Rapid advancement in technology today has led to the development of efficient biocompatible materials to be used in the medical field and other relating fields. This is aided by the ability to directly convert electrical energy into mechanical energy at sub-micron levels. A good example is the use of microelectromechanical systems (MEMS). Although motor neurons have limited voltage rating, most of the currently used actuator materials require high voltages and dielectric properties thereby making them unsuitable for biological uses. Therefore, there is a need to develop chemically inert, durable and biological friendly actuator materials.
There are several available principles complying with biocompatibility that can be utilized in developing such biocompatible materials. The principles are low voltage-based surface tension and its relationship to external fields and electrochemical reactions. An example is electrochemically controlled cantilever bending that utilizes the various changes in the surface tension of the metal-electrolyte interface and electrochemical redox reaction. They work mainly based on the principle that increasing potential results in a decrease in the strain and surface tension.
Carbon nanostructures exhibit better biocompatibility as compared to cantilevers. However, closed shell carbon nanostructures like carbon nanotubes have the disadvantage of limited dimensional change resulting from the rigid closed tubular structures. Different methods for addressing the difficulties such as the use of quasi-reversible electrochemical reactions have been developed. On the other hand, open-coil nanostructures such as carbon nanoscrolls (CNS) (Fig. 1) are seen as good solutions. Generally, open coil nanostructures are formed by bending graphene edges. For instance, rolling of edges witnessed in carbon nanoscrolls occurs when they are formed on the basal planes of highly ordered pyrolytic graphite (HOPG). Although there are several studies carried out on the physical properties and calculations of CNS models, there is still limited experimental investigations.
Recently, a group of scientists at J. Heyrovský Institute of Physical Chemistry from Academy of Sciences of Czech Republic: Dr. Pavel Janda, Dr. Hana Tarábková and Dr. Zdeněk Zelinger experimentally investigated the electrochemical controlling of periodic coiling and uncoiling of substrate-supported carbon nanoscrolls. The authors used atomic force microscopy (AFM) to monitor the electrochemical actuation of the nanoscrolls on the HOPG basal plane acting as an electrode. The work is published in the research journal, Physical Chemistry Chemical Physics.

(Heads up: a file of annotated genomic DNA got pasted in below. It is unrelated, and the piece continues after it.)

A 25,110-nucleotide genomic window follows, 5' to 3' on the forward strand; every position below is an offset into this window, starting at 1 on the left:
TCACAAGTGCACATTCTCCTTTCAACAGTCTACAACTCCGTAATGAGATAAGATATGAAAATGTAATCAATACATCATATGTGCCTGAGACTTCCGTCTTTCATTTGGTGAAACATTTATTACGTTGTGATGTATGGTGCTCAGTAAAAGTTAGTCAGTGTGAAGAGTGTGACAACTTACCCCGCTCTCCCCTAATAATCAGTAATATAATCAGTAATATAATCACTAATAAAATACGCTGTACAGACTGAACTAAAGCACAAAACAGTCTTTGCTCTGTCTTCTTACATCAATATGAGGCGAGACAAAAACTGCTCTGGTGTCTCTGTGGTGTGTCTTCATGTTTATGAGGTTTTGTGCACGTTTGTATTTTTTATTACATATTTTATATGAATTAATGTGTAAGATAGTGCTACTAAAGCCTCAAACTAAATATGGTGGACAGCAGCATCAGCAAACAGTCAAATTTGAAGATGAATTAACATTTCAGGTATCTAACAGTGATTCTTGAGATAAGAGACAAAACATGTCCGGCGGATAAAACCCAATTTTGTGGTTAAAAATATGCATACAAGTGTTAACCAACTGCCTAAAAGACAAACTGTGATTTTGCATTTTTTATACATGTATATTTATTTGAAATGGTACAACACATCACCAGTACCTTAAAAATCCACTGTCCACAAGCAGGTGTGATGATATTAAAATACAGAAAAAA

The authors successfully observed coiling and uncoiling movements (Figs 2 and 3) of the spontaneously formed carbon nanoscrolls at varied potential steps applied to the HOPG immersed electrolyte solution. Consequently, the applied potentials also resulted in reversible changes in the radial dimensions of the carbon nanoscrolls both in the axial and lateral directions . This was attributed to the induced variations in the electric double-layer structure and surface tension. Additionally, the effects of the radial motion were intense on the scrolled tube-shaped nanostructure whereas the remaining sections of the HOPG like the lifted steps edges remained unaffected.
The study is the first to experimentally investigate the electrochemical controlling of the coiling and uncoiling of carbon nanoscrolls and therefore will advance electrochemical controlled applications aimed at developing mechanical nanoactuators and other materials. The efficiency of such products will also enhance their utility in their various fields of applications such as biocompatible materials in medical.
 H. Tarábková, Z. Zelinger and P. Janda, Electrochemically controlled winding and unwinding of substrate-supported carbon nanoscrolls. Phys. Chem. Chem. Phys., 2018, 20, 5900-5908Go To Phys. Chem. Chem. Phys